Kew has trees that are ancient, fascinating or historic — and often all three at once. Here's some of our favourite trees, for visitors to enjoy below.
As one of Europe's largest native trees, the ash is steeped in mythology and superstition. It was believed that passing a sick child through a large split in the tree's trunk would cure it, and burning logs of ash were thought to drive evil spirits away.
Huge beech forests growing in the Chilterns led to a thriving furniture industry there. In 1887, a group of sporty furniture makers founded Wycombe Wanderers Football Club. To this day, the team's nickname is The Chairboys.
In medieval times it was bad luck to take sprigs of hawthorn blossom indoors as it foretold a death in the household. We now know that chemicals in the scent of the hawthorn are present in decaying corpses, perhaps the reason for this myth.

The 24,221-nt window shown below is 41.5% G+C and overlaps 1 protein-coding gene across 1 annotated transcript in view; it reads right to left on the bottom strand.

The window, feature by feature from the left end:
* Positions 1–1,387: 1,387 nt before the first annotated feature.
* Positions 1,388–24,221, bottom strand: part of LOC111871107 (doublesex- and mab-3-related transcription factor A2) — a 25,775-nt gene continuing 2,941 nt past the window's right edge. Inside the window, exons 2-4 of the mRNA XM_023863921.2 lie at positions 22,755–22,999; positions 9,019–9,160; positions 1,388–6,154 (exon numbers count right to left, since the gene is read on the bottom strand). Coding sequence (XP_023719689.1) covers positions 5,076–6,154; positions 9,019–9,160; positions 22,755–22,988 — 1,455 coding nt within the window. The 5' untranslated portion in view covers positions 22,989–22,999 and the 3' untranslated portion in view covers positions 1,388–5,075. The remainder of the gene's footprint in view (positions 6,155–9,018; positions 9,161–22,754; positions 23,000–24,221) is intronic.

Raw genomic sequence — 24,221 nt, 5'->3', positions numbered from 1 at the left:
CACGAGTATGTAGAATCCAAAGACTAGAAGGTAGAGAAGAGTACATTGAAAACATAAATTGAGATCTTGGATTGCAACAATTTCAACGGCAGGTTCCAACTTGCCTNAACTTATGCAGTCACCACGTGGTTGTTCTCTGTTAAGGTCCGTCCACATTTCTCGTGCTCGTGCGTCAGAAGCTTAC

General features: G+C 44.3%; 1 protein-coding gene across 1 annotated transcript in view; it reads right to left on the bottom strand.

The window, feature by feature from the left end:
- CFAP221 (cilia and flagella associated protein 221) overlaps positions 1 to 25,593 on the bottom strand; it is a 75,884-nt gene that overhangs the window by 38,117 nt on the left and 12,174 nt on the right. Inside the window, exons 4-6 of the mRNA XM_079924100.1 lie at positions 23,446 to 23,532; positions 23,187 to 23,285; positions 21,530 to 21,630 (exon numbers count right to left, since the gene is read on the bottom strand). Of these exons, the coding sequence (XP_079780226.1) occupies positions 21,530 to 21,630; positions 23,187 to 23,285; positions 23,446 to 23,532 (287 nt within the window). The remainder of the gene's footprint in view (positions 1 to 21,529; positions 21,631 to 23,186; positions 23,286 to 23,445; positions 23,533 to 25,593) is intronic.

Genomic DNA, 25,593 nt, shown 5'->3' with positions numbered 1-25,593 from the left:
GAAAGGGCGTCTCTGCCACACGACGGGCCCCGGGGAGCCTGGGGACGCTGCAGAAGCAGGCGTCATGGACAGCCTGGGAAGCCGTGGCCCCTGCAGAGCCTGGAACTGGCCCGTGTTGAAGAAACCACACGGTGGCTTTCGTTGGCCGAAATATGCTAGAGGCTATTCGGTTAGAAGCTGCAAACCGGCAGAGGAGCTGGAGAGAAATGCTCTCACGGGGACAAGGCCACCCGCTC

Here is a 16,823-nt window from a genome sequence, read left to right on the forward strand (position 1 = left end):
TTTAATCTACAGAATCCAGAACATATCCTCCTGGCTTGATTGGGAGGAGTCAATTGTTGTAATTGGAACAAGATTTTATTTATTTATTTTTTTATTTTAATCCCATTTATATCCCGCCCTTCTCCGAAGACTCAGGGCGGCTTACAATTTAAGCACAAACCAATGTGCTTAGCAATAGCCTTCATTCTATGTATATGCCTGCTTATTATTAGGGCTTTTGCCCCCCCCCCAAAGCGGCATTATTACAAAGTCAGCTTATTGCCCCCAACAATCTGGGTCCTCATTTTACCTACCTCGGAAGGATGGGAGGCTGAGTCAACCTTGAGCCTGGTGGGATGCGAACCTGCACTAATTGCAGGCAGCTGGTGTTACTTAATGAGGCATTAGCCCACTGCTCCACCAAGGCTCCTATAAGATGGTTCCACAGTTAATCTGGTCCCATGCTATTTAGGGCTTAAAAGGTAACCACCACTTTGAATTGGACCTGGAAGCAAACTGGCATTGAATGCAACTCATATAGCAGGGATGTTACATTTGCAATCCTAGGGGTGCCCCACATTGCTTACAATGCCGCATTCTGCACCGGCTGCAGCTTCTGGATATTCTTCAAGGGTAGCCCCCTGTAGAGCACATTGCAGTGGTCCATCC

The original maze at Hampton Court was probably formed of hornbeam hedges before being replaced with yew and holly. Hornbeam does make a good hedge, as it is easy to maintain, with dense foliage, some of which is retained over winter, albeit dead.
Juniper berries are famously used to flavour gin. In fact, the word 'gin' comes from the French word for both the drink and the berry itself - genièvre.
One of Britain's most popular flowering trees, the common laburnum is also among the most poisonous. Just 15 - 20 of the pea-like seeds could be a lethal dose. Luckily the most popular hybrids rarely produce viable seed.
Kew botanist R. A. Salisbury brought this conifer to Kew as a six-inch seedling from the South of France in 1814.
Housed in a large wooden box at the southern end of the Palm House, the Eastern Cape giant cycad could be the oldest pot plant in the world.
This tree is one of Kew's five remaining 'Old Lions' - trees planted in 1762 as part of the original Gardens - and is now supported by metal bands.
The Indian horse chestnut from the Himalaya is a relative of the common horse chestnut and a spectacular early summer flowering tree.